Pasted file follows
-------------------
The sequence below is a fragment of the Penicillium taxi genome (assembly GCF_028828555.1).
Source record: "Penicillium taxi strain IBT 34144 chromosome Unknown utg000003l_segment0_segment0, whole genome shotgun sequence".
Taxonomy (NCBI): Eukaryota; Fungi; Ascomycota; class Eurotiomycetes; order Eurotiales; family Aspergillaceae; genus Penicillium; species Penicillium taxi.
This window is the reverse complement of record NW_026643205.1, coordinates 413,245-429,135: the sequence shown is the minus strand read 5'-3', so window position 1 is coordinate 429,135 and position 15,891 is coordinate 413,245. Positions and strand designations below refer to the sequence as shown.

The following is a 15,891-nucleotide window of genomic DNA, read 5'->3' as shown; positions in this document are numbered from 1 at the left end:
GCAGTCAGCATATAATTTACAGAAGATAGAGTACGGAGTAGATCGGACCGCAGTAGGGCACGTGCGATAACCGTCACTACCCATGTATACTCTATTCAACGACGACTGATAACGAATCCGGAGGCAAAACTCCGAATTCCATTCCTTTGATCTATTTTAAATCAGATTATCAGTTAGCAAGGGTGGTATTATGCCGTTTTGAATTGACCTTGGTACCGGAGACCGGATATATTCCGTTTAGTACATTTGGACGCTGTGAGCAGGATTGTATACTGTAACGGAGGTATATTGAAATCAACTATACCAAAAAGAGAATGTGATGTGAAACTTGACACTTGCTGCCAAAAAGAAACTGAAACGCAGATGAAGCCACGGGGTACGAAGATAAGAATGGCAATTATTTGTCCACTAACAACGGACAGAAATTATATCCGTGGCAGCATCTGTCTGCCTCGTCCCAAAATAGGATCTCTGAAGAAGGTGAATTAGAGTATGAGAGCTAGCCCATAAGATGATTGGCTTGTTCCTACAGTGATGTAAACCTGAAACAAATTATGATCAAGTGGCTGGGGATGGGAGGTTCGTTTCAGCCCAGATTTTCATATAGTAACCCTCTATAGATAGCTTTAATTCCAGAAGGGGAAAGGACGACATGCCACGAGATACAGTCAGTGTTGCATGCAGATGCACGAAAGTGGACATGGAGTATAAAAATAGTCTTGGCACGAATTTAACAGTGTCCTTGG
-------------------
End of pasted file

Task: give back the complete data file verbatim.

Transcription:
The sequence below is a fragment of the Penicillium taxi genome (assembly GCF_028828555.1).
Source record: "Penicillium taxi strain IBT 34144 chromosome Unknown utg000003l_segment0_segment0, whole genome shotgun sequence".
Taxonomy (NCBI): Eukaryota; Fungi; Ascomycota; class Eurotiomycetes; order Eurotiales; family Aspergillaceae; genus Penicillium; species Penicillium taxi.
This window is the reverse complement of record NW_026643205.1, coordinates 413,245-429,135: the sequence shown is the minus strand read 5'-3', so window position 1 is coordinate 429,135 and position 15,891 is coordinate 413,245. Positions and strand designations below refer to the sequence as shown.

The following is a 15,891-nucleotide window of genomic DNA, read 5'->3' as shown; positions in this document are numbered from 1 at the left end:
GCAGTCAGCATATAATTTACAGAAGATAGAGTACGGAGTAGATCGGACCGCAGTAGGGCACGTGCGATAACCGTCACTACCCATGTATACTCTATTCAACGACGACTGATAACGAATCCGGAGGCAAAACTCCGAATTCCATTCCTTTGATCTATTTTAAATCAGATTATCAGTTAGCAAGGGTGGTATTATGCCGTTTTGAATTGACCTTGGTACCGGAGACCGGATATATTCCGTTTAGTACATTTGGACGCTGTGAGCAGGATTGTATACTGTAACGGAGGTATATTGAAATCAACTATACCAAAAAGAGAATGTGATGTGAAACTTGACACTTGCTGCCAAAAAGAAACTGAAACGCAGATGAAGCCACGGGGTACGAAGATAAGAATGGCAATTATTTGTCCACTAACAACGGACAGAAATTATATCCGTGGCAGCATCTGTCTGCCTCGTCCCAAAATAGGATCTCTGAAGAAGGTGAATTAGAGTATGAGAGCTAGCCCATAAGATGATTGGCTTGTTCCTACAGTGATGTAAACCTGAAACAAATTATGATCAAGTGGCTGGGGATGGGAGGTTCGTTTCAGCCCAGATTTTCATATAGTAACCCTCTATAGATAGCTTTAATTCCAGAAGGGGAAAGGACGACATGCCACGAGATACAGTCAGTGTTGCATGCAGATGCACGAAAGTGGACATGGAGTATAAAAATAGTCTTGGCACGAATTTAACAGTGTCCTTGG